His daughter, Laura Resnick, announced his passing in an update to the GoFundMe created for his medical expenses.

For me, he was one of my favourite SF authors. He was a writer, editor, anthologist, and always a fan. 

I first remember encountering his writing in his series on the space brothel, the Velvet Comet, including Eros Ascending (1984), Eros At Zenith (1984), Eros Descending (1985) and Eros At Nadir (1986), some of which were first published by the small press, Phantasia Press.

I came to his non-fiction writings as a subscriber to the SF fanzine, Lan’s Lantern, where Mike’s travel stories were always a highlight.

Then there was his Lucifer Jones series, those about Santiago, his award-winning Kirinyaga series, the Widowmaker series, several other series, and a long list of novels, including Ivory (1988) — a spin on Richard F. Burton — and many others.

Then there was his non-fiction. Again, many, many books, but particular to me are Stalking the Wild Resnick (1991), Unauthorized Autobiographies (1981), Through Darkest Resnick with Gun and Camera (1990), Once a Fan…(2002), …Always a Fan (2009), Resnick Abroad (2012), Resnick on the Loose (2012) and The Business of Science Fiction with Barry N. Malzberg (some of their writing created a bit of sf controversy – but that seems to be standard in today’s social media).

He also edited dozens of anthologies, giving a boost to many, many new writers. There is a lot out there. Check out to see what I mean.

I have numerous stories about encountering Mike. Here are a few:

He was guest of honor at Chicon 7 in Chicago in 2012. My wife, Marianne, and I were there and having dinner in the hotel restaurant the night before the con started. Mike came into the restaurant and did not notice the step drop down to the eating area. I saw what was about to happen and as Mike stumbled, I managed to grab him and support him before he would have completely fallen down. We had a good laugh at that incident with him telling me that it would have been interesting for the con if he had broken something. Later in the con, he presented a slide show entitled “Resnick Family Photos” where he asked the audience to guess the people in the shots. I was getting quite a few when he told me jokingly that I couldn’t play anymore.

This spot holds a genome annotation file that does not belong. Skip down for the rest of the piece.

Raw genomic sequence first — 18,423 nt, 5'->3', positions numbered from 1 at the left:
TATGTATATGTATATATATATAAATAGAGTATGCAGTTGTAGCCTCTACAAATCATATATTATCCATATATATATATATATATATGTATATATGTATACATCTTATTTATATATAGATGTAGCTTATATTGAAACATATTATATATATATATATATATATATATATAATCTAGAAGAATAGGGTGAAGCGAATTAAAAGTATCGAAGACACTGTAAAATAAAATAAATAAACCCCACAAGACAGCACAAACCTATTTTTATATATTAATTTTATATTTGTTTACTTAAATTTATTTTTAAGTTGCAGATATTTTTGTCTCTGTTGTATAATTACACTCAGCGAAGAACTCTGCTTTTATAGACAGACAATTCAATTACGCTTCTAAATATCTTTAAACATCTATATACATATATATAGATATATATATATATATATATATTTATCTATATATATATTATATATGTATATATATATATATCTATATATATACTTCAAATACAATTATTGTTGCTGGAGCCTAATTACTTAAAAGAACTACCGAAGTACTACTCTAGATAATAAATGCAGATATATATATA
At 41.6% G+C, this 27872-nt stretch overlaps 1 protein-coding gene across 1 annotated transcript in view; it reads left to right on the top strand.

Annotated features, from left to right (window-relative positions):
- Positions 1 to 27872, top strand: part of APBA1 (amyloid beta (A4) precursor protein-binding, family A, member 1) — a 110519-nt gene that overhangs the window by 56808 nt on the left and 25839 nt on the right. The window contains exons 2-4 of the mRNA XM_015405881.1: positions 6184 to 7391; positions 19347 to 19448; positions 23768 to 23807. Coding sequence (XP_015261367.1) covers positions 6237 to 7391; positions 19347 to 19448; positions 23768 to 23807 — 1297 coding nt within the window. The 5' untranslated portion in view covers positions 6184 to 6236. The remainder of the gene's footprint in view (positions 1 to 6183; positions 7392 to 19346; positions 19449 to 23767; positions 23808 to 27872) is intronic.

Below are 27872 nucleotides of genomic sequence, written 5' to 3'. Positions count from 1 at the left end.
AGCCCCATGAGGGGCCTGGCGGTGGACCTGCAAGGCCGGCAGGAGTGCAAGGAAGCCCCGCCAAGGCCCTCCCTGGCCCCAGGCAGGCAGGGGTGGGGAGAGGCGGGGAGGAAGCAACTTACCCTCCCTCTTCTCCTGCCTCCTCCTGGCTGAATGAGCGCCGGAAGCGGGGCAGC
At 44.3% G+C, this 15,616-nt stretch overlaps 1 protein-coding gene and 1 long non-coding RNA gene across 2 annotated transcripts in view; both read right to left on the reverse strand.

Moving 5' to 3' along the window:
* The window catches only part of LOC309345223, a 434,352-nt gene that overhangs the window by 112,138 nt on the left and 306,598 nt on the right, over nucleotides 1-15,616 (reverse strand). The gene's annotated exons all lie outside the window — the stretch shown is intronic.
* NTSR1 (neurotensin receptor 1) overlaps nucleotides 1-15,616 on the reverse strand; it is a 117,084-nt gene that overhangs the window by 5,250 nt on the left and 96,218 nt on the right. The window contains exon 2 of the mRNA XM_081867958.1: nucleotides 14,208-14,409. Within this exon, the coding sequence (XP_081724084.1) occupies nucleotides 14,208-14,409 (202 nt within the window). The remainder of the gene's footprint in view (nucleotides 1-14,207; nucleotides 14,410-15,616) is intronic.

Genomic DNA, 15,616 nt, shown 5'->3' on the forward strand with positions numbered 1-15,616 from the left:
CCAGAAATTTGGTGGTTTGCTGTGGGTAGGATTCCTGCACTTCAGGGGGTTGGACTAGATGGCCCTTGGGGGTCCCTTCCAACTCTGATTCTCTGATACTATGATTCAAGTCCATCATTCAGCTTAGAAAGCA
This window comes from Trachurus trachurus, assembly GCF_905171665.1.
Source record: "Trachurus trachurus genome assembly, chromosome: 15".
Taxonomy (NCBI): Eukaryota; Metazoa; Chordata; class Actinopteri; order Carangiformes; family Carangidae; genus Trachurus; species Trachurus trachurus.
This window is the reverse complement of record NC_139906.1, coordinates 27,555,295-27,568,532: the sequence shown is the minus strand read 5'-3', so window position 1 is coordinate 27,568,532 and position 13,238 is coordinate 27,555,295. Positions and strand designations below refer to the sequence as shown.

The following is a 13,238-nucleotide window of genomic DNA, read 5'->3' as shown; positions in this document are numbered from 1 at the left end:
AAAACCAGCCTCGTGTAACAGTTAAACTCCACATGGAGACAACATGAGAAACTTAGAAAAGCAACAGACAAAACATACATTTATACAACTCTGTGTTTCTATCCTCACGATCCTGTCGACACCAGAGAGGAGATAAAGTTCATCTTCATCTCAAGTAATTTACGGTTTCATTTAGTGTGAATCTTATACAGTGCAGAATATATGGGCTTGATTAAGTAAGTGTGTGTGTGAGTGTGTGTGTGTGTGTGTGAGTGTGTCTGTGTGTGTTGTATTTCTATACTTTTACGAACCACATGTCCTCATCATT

Then, in Kansas City in 2016, I was talking to Mike in one of the [Worldcon] convention corridors and Robert Silverberg came up to us to ask directions. Mike went to respond but Silverberg cut him off, stating he had no faith in Mike’s sense of direction and trusted me. However, as it turned out, neither of us knew where the room was that Silverberg needed to be in.

At one kaffeeklatsch at an LA Worldcon, I asked Mike how he managed to write so much. He replied that if you wrote one page a day (as way of example), in a year you’d have a novel. Just write a little each and every day.

Over the years I managed to get Mike to sign most, but not all, of my books by him and attended numerous readings. He had this wonderful old-school habit of reading from paper copies and when the reading was over would give these stories out to audience members. Proudly, I have two of those paper copies in my collection.

His presence (and his wife Carol) have been absent for the last few Worldcons (due to his health) and he was sadly missed. There was then always the potential that I’d meet up with him again at some sf con. Now that is not to be. He will be missed.